ACR Applauds Bipartisan Letter Urging Congressional Action to Avoid Looming “Medicare Cliff”
October 25, 2021 | Advocacy
WASHINGTON, DC – The American College of Rheumatology (ACR) applauds the 247 Members of Congress who signed a letter urging Congressional leadership to address several cuts that would reduce Medicare reimbursements for health care providers by nearly 10 percent starting January 1, 2022. These cuts would severely impact rheumatology practices already straining to recover from the COVID-19 pandemic, potentially jeopardizing patient access to care.
“The ACR thanks Reps. Bera and Bucshon, and all the other members of Congress who are calling on Congressional leadership to address the looming ‘Medicare Cliff.’” said David Karp, MD, PhD, president of the ACR. “Extending physician payment adjustments for an additional year will help maintain providers’ operational stability that is still affected by the pandemic and ensure people living with rheumatic diseases do not see their care disrupted.”
Spearheaded by Representatives Ami Bera (D-CA) and Larry Bucshon (R-IN) the letter calls on Congress to addresses the imminent payment cuts stemming from an expiring adjustment to the Medicare Physician Fee Schedule (PFS) as well as the Medicare sequester and the Statutory Pay-As-You-Go (PAYGO) Act that cumulatively would cut reimbursements by a total of 9.75 percent next year.
The letter also calls for a future effort to establish broader, long-term reforms to ensure stability within the Medicare payment system as well as adequately incentivize high-quality care. Noting that the Physician Fee Schedule has failed to keep up with inflation over the years, the lawmakers argue that cuts to specialty providers could seriously jeopardize the stability of America’s health care delivery system at a time when so many providers are still only beginning to recover from the disruption caused by COVID-19.
Background on the “Medicare Cliff”
The looming payment cuts, which have been colloquially referred to as the “Medicare Cliff” stem from a confluence of three separate provisions that are all set to be implemented at the same time.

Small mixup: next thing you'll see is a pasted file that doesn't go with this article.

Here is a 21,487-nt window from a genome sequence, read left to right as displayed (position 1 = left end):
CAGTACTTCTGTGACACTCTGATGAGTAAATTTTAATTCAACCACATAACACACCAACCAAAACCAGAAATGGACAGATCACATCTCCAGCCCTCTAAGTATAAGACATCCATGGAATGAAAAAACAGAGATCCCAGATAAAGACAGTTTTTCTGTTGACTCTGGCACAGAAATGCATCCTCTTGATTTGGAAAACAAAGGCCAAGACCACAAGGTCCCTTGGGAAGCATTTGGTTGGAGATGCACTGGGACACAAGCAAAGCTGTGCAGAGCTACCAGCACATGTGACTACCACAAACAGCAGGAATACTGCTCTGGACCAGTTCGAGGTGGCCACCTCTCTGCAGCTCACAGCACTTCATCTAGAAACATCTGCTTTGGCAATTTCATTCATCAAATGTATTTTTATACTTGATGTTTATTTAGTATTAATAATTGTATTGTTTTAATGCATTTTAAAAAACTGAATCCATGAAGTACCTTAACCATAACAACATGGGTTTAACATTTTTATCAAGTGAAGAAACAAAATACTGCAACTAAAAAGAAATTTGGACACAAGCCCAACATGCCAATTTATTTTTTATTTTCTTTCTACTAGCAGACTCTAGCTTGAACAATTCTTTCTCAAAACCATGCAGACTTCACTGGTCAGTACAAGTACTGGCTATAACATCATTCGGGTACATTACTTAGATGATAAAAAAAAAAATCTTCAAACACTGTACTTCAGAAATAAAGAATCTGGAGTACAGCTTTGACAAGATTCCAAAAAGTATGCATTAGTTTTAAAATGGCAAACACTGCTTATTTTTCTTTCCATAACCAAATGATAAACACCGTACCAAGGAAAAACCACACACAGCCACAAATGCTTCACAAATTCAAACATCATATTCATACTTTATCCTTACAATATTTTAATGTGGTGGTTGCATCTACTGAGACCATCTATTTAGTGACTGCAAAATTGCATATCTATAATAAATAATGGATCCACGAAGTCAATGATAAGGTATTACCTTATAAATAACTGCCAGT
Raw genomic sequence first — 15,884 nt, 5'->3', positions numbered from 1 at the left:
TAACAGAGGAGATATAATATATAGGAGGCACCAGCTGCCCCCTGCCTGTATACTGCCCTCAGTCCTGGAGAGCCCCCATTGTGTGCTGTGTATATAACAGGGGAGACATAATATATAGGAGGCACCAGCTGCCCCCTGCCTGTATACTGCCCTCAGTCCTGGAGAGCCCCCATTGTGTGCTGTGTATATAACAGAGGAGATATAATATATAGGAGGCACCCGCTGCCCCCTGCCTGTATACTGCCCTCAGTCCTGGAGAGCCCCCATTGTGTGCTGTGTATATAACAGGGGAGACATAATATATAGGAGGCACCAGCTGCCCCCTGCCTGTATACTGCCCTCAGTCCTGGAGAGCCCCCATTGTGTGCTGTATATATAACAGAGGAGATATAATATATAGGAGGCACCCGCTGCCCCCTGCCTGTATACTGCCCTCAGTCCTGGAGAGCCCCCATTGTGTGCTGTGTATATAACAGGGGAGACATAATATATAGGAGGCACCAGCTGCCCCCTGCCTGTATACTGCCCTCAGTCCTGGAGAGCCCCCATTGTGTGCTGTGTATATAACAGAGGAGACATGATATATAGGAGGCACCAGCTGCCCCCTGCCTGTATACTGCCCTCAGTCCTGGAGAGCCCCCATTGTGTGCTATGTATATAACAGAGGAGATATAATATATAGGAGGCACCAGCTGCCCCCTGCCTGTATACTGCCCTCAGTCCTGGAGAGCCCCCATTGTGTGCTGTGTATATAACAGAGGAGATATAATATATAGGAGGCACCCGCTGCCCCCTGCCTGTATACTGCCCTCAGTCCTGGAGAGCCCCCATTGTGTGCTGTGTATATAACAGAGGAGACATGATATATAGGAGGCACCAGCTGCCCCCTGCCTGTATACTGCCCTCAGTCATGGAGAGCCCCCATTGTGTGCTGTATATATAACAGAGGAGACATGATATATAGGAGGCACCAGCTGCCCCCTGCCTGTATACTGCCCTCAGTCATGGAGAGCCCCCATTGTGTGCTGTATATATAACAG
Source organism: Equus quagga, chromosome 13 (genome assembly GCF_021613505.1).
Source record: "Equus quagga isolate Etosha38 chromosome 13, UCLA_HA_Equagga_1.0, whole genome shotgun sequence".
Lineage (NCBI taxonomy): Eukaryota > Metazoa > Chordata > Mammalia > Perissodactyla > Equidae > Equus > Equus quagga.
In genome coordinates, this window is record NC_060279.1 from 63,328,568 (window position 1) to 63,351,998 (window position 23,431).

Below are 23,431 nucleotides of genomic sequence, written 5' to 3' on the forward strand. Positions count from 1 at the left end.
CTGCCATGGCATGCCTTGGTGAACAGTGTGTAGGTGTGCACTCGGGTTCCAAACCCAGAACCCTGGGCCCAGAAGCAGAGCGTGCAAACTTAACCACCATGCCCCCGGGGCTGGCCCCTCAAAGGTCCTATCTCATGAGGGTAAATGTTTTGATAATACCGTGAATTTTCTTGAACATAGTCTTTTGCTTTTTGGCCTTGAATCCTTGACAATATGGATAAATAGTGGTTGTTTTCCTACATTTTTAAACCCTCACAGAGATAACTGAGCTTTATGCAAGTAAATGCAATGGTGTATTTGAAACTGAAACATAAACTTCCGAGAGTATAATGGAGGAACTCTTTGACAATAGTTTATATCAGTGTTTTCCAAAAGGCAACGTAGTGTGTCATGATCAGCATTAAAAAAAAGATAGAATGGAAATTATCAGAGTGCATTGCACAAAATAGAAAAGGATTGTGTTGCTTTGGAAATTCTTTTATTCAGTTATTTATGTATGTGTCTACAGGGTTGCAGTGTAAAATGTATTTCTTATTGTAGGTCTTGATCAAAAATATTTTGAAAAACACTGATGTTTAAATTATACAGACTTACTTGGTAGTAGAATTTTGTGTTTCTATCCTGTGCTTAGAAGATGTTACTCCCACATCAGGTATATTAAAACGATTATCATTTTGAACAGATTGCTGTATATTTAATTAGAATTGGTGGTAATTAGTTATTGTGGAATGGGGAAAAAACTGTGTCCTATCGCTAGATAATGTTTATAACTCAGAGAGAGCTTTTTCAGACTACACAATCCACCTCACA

At the end of 2020, Congress attempted to mitigate the financial impact of the pandemic on health care providers by including a one-time 3.75 percent payment increases for all PFS services in the Consolidated Appropriations Act of 2021. This payment adjustment afforded some short-term stability for health care professionals struggling with the impact of the COVID-19 pandemic but is expiring at the end of the calendar year while providers still struggle with COVID’s impact.
At the same time, providers are also facing a 2 percent cut due to the expiring moratorium on the Medicare sequester. The sequester – which automatically cuts Medicare spending across-the-board – has been in place since 2013 but has almost always been suspended by Congress. The current suspension expires at the end of this year.
Finally, providers are facing an additional 4 percent payment cut due to the Pay-As-You-Go (PAYGO) budget rule, which requires mandatory spending increases to be offset by tax increases or cuts to other areas of mandatory spending. Because the American Rescue Plan that Congress passed earlier this year did not include such an offset, the PAYGO rule will be triggered unless Congress decides to waive it.
About the American College of Rheumatology
Founded in 1934, the American College of Rheumatology (ACR) is a not-for-profit, professional association committed to advancing the specialty of rheumatology that serves nearly 8,500 physicians, health professionals, and scientists worldwide. In doing so, the ACR offers education, research, advocacy and practice management support to help its members continue their innovative work and provide quality patient care. Rheumatology professionals are experts in the diagnosis, management and treatment of more than 100 different types of arthritis and rheumatic diseases.